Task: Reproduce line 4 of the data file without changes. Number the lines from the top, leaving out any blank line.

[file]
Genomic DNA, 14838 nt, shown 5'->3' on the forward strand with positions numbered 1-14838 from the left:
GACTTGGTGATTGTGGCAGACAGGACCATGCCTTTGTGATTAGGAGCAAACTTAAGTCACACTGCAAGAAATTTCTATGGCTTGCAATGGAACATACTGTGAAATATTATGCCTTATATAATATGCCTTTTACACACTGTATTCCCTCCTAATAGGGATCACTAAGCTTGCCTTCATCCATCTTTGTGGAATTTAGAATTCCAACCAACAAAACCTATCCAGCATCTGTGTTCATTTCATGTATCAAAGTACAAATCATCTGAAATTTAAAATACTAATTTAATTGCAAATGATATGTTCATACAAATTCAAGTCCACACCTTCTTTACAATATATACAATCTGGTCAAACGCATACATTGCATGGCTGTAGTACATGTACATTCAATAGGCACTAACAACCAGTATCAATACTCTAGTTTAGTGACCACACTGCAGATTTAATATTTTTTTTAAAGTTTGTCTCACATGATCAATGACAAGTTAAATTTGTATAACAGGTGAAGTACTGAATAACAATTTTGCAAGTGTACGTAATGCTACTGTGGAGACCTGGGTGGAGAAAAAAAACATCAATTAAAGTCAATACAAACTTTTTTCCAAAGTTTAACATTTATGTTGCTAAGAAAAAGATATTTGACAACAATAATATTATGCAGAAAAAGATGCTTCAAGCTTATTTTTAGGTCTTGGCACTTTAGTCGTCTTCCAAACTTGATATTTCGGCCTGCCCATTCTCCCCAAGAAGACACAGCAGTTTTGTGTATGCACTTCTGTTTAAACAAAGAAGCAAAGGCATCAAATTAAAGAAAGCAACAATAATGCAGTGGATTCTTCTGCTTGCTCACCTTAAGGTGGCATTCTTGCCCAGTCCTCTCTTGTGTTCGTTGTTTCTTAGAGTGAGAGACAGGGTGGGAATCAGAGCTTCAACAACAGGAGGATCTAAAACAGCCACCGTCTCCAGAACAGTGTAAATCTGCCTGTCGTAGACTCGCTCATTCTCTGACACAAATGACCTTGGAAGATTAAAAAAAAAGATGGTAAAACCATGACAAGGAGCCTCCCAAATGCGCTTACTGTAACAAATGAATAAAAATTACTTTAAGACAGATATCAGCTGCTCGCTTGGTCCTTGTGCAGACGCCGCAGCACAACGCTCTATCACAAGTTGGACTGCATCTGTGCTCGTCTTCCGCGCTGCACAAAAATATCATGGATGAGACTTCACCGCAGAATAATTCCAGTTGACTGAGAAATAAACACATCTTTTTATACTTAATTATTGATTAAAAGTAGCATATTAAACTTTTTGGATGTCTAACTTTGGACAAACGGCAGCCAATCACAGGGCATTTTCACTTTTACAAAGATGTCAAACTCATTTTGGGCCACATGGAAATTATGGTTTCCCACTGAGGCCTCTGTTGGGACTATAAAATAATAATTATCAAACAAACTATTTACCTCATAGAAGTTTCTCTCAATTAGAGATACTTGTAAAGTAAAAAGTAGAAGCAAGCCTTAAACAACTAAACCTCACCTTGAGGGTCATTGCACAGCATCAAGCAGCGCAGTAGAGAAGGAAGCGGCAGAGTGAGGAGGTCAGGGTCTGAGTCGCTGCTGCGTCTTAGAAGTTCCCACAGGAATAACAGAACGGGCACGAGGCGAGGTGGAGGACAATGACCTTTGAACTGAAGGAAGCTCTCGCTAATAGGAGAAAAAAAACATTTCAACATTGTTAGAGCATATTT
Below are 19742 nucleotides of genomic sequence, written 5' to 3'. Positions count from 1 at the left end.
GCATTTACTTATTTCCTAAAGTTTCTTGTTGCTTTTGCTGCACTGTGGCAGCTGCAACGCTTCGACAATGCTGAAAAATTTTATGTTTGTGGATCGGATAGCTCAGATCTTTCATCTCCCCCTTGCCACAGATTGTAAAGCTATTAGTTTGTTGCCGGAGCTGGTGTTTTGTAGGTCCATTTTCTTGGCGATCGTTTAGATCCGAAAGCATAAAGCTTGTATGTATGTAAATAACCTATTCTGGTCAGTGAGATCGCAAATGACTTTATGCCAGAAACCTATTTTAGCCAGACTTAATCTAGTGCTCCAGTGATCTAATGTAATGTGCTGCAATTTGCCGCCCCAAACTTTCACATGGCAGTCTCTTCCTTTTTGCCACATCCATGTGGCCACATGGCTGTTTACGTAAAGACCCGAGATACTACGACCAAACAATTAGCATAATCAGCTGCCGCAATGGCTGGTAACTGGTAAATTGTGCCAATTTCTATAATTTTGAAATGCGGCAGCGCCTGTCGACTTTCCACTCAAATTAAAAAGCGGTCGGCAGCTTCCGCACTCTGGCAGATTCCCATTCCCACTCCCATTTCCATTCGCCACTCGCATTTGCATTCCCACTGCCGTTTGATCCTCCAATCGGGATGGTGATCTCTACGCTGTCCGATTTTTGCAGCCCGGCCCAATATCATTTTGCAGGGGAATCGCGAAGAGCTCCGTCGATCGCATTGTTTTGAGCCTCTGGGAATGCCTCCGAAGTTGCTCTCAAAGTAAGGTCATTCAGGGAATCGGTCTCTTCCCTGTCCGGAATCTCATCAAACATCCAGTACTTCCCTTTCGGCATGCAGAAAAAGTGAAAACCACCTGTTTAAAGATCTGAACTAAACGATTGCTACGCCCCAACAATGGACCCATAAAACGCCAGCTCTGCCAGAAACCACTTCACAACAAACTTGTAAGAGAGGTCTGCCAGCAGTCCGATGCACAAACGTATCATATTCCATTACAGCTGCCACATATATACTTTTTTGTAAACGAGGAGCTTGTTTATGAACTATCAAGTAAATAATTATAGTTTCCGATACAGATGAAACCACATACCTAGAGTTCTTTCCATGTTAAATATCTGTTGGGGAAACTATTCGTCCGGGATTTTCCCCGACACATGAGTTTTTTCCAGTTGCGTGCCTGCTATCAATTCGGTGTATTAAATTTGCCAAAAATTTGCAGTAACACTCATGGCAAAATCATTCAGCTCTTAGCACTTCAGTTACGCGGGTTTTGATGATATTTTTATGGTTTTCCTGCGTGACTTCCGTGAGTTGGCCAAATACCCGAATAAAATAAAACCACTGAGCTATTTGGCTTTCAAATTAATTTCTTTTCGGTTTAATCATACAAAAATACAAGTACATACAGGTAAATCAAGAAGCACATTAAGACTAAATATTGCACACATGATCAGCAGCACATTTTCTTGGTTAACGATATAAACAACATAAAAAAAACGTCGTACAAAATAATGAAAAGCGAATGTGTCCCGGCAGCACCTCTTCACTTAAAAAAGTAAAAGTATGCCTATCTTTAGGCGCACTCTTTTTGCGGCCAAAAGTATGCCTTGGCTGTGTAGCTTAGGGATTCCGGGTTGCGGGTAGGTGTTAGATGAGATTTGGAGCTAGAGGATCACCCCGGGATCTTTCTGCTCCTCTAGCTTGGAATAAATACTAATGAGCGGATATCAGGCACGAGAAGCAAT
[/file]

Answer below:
GCATTTACTTATTTCCTAAAGTTTCTTGTTGCTTTTGCTGCACTGTGGCAGCTGCAACGCTTCGACAATGCTGAAAAATTTTATGTTTGTGGATCGGATAGCTCAGATCTTTCATCTCCCCCTTGCCACAGATTGTAAAGCTATTAGTTTGTTGCCGGAGCTGGTGTTTTGTAGGTCCATTTTCTTGGCGATCGTTTAGATCCGAAAGCATAAAGCTTGTATGTATGTAAATAACCTATTCTGGTCAGTGAGATCGCAAATGACTTTATGCCAGAAACCTATTTTAGCCAGACTTAATCTAGTGCTCCAGTGATCTAATGTAATGTGCTGCAATTTGCCGCCCCAAACTTTCACATGGCAGTCTCTTCCTTTTTGCCACATCCATGTGGCCACATGGCTGTTTACGTAAAGACCCGAGATACTACGACCAAACAATTAGCATAATCAGCTGCCGCAATGGCTGGTAACTGGTAAATTGTGCCAATTTCTATAATTTTGAAATGCGGCAGCGCCTGTCGACTTTCCACTCAAATTAAAAAGCGGTCGGCAGCTTCCGCACTCTGGCAGATTCCCATTCCCACTCCCATTTCCATTCGCCACTCGCATTTGCATTCCCACTGCCGTTTGATCCTCCAATCGGGATGGTGATCTCTACGCTGTCCGATTTTTGCAGCCCGGCCCAATATCATTTTGCAGGGGAATCGCGAAGAGCTCCGTCGATCGCATTGTTTTGAGCCTCTGGGAATGCCTCCGAAGTTGCTCTCAAAGTAAGGTCATTCAGGGAATCGGTCTCTTCCCTGTCCGGAATCTCATCAAACATCCAGTACTTCCCTTTCGGCATGCAGAAAAAGTGAAAACCACCTGTTTAAAGATCTGAACTAAACGATTGCTACGCCCCAACAATGGACCCATAAAACGCCAGCTCTGCCAGAAACCACTTCACAACAAACTTGTAAGAGAGGTCTGCCAGCAGTCCGATGCACAAACGTATCATATTCCATTACAGCTGCCACATATATACTTTTTTGTAAACGAGGAGCTTGTTTATGAACTATCAAGTAAATAATTATAGTTTCCGATACAGATGAAACCACATACCTAGAGTTCTTTCCATGTTAAATATCTGTTGGGGAAACTATTCGTCCGGGATTTTCCCCGACACATGAGTTTTTTCCAGTTGCGTGCCTGCTATCAATTCGGTGTATTAAATTTGCCAAAAATTTGCAGTAACACTCATGGCAAAATCATTCAGCTCTTAGCACTTCAGTTACGCGGGTTTTGATGATATTTTTATGGTTTTCCTGCGTGACTTCCGTGAGTTGGCCAAATACCCGAATAAAATAAAACCACTGAGCTATTTGGCTTTCAAATTAATTTCTTTTCGGTTTAATCATACAAAAATACAAGTACATACAGGTAAATCAAGAAGCACATTAAGACTAAATATTGCACACATGATCAGCAGCACATTTTCTTGGTTAACGATATAAACAACATAAAAAAAACGTCGTACAAAATAATGAAAAGCGAATGTGTCCCGGCAGCACCTCTTCACTTAAAAAAGTAAAAGTATGCCTATCTTTAGGCGCACTCTTTTTGCGGCCAAAAGTATGCCTTGGCTGTGTAGCTTAGGGATTCCGGGTTGCGGGTAGGTGTTAGATGAGATTTGGAGCTAGAGGATCACCCCGGGATCTTTCTGCTCCTCTAGCTTGGAATAAATACTAATGAGCGGATATCAGGCACGAGAAGCAAT